Are You a Social Drinker or an Alcoholic?Addiction Treatment
In the U.S., 15.1 million people over the age of 18 have alcohol use disorder, more commonly called “alcoholism.” This number accounts for over six percent of adults in the nation. True alcoholics drink frequently and heavily, and they will suffer withdrawal symptoms if they cannot access alcohol. This tolerance that builds over time demands that the alcoholic drinks more and more to achieve the level of intoxication desired or to prevent the symptoms of alcohol withdrawal, such as nausea, vomiting, “the shakes,” agitation, anxiety and in severe cases, hallucinations.
Developing a tolerance and being hit with the alcohol withdrawal syndrome when abstaining from alcohol are definite warning signs of alcoholism.
However, not all people who drink heavily are alcoholics. A person who consumes 10 to 15 drinks a week may have a drinking problem but might not have the physical addiction to alcohol that’s a defining characteristic of alcoholism. Although the genetic mechanisms underlying alcoholism are only partially understood, other factors such as mental health status, social environment, history of childhood trauma and life stressors all conspire to put some people at a high risk of becoming an alcoholic.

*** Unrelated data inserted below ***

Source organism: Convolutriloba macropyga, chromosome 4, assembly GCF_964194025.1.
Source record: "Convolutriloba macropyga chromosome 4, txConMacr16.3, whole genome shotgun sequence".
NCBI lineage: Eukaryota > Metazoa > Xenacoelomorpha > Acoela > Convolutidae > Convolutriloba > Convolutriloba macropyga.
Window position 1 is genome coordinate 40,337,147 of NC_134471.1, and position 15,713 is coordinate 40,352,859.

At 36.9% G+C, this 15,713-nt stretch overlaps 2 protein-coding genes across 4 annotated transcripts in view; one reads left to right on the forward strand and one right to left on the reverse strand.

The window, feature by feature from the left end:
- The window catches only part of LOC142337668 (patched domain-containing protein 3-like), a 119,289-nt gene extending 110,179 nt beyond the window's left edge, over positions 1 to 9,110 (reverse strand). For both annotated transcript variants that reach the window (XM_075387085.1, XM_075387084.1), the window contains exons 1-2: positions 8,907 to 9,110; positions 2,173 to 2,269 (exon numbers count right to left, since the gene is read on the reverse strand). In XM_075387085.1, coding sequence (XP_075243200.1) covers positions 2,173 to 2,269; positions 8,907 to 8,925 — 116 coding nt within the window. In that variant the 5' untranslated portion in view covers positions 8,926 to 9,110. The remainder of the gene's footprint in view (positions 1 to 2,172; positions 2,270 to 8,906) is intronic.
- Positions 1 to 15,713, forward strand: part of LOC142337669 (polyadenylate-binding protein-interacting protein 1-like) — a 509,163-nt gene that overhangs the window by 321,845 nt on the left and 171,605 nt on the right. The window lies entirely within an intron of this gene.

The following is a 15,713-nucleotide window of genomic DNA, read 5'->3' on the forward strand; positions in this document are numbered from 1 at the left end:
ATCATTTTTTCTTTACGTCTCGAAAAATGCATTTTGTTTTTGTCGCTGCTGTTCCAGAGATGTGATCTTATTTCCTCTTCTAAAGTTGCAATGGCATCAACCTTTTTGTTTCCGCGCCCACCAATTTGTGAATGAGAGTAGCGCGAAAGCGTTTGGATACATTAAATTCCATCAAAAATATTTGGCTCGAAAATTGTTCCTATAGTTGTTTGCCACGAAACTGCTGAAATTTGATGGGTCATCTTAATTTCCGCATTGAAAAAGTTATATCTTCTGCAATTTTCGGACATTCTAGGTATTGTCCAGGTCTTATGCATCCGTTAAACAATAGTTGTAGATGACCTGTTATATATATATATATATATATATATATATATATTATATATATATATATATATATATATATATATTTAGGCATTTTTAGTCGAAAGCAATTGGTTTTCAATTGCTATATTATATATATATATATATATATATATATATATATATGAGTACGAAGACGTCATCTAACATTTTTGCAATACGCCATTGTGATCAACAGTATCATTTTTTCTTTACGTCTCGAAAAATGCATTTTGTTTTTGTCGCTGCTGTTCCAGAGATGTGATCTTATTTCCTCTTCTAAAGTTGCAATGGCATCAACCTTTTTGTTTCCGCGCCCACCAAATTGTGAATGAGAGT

This post will help clarify each type of drinking pattern and identify dangerous drinking habits that may be signs of alcoholism.
What Is a Social Drinker?
Social drinkers are those who consume alcohol in reasonable portions that do not display a risk of problem drinking or alcoholism. According to the National Institute on Alcohol Abuse and Alcoholism (NIAAA), a low-risk pattern of drinking means consuming no more than seven drinks per week for females and no more than fourteen per week for men. In one sitting, a female social drinker can drink three or fewer drinks, and a male social drinker can drink four or fewer drinks.
It’s important to keep in mind that one “drink” may contain more alcohol than what’s actually defined as a single serving of alcohol. Some mixed drinks contain multiple types of liquor and should be accounted for as more than one drink based on their alcohol content. Beer and wine also vary widely in the amount of alcohol by volume (ABV) they contain. In general, one drink is defined as:
- 12 fl. oz. of beer containing five percent ABV
- Eight to nine fl. oz. of malt liquor containing seven percent ABV
- Five fl. oz. of wine containing 12 percent ABV
- 1.5 fl. oz. of liquor containing 40 percent ABV
Social drinkers can usually tell when they’re becoming intoxicated and know when they should stop drinking. When drinking socially, a person does not continue to consume drinks after they are already intoxicated. They’re aware of how many drinks they can consume before feeling drunk or being impaired.